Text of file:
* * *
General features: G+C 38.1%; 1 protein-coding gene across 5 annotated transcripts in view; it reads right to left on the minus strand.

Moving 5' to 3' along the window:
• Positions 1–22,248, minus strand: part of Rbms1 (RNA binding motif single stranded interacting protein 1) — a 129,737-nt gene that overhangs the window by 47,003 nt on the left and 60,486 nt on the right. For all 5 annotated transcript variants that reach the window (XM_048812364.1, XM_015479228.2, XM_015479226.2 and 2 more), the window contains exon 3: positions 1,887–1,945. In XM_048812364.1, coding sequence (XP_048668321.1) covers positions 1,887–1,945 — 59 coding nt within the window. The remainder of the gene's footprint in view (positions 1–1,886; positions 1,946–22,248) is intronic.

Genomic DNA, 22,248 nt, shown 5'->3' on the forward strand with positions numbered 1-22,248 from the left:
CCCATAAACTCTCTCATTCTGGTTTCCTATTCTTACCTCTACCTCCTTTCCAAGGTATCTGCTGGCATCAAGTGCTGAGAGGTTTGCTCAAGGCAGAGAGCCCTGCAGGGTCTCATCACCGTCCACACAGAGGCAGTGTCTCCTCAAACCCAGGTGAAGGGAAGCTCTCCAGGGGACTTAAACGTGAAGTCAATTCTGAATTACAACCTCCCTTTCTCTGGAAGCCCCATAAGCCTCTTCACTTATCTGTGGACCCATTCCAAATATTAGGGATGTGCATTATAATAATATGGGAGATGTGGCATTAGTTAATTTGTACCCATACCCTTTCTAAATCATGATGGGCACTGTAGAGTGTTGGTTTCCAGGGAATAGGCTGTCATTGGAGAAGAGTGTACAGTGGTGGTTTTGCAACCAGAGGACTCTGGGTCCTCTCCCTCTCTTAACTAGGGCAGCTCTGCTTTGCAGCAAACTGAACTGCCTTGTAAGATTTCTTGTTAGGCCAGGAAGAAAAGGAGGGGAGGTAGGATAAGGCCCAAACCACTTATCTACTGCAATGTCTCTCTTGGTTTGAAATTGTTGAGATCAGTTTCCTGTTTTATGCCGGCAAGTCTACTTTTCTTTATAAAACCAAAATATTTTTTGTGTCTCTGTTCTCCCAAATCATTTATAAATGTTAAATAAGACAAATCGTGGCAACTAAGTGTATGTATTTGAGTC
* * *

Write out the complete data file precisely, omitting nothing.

General features: G+C 38.1%; 1 protein-coding gene across 5 annotated transcripts in view; it reads right to left on the minus strand.

Moving 5' to 3' along the window:
• Positions 1–22,248, minus strand: part of Rbms1 (RNA binding motif single stranded interacting protein 1) — a 129,737-nt gene that overhangs the window by 47,003 nt on the left and 60,486 nt on the right. For all 5 annotated transcript variants that reach the window (XM_048812364.1, XM_015479228.2, XM_015479226.2 and 2 more), the window contains exon 3: positions 1,887–1,945. In XM_048812364.1, coding sequence (XP_048668321.1) covers positions 1,887–1,945 — 59 coding nt within the window. The remainder of the gene's footprint in view (positions 1–1,886; positions 1,946–22,248) is intronic.

Genomic DNA, 22,248 nt, shown 5'->3' on the forward strand with positions numbered 1-22,248 from the left:
CCCATAAACTCTCTCATTCTGGTTTCCTATTCTTACCTCTACCTCCTTTCCAAGGTATCTGCTGGCATCAAGTGCTGAGAGGTTTGCTCAAGGCAGAGAGCCCTGCAGGGTCTCATCACCGTCCACACAGAGGCAGTGTCTCCTCAAACCCAGGTGAAGGGAAGCTCTCCAGGGGACTTAAACGTGAAGTCAATTCTGAATTACAACCTCCCTTTCTCTGGAAGCCCCATAAGCCTCTTCACTTATCTGTGGACCCATTCCAAATATTAGGGATGTGCATTATAATAATATGGGAGATGTGGCATTAGTTAATTTGTACCCATACCCTTTCTAAATCATGATGGGCACTGTAGAGTGTTGGTTTCCAGGGAATAGGCTGTCATTGGAGAAGAGTGTACAGTGGTGGTTTTGCAACCAGAGGACTCTGGGTCCTCTCCCTCTCTTAACTAGGGCAGCTCTGCTTTGCAGCAAACTGAACTGCCTTGTAAGATTTCTTGTTAGGCCAGGAAGAAAAGGAGGGGAGGTAGGATAAGGCCCAAACCACTTATCTACTGCAATGTCTCTCTTGGTTTGAAATTGTTGAGATCAGTTTCCTGTTTTATGCCGGCAAGTCTACTTTTCTTTATAAAACCAAAATATTTTTTGTGTCTCTGTTCTCCCAAATCATTTATAAATGTTAAATAAGACAAATCGTGGCAACTAAGTGTATGTATTTGAGTC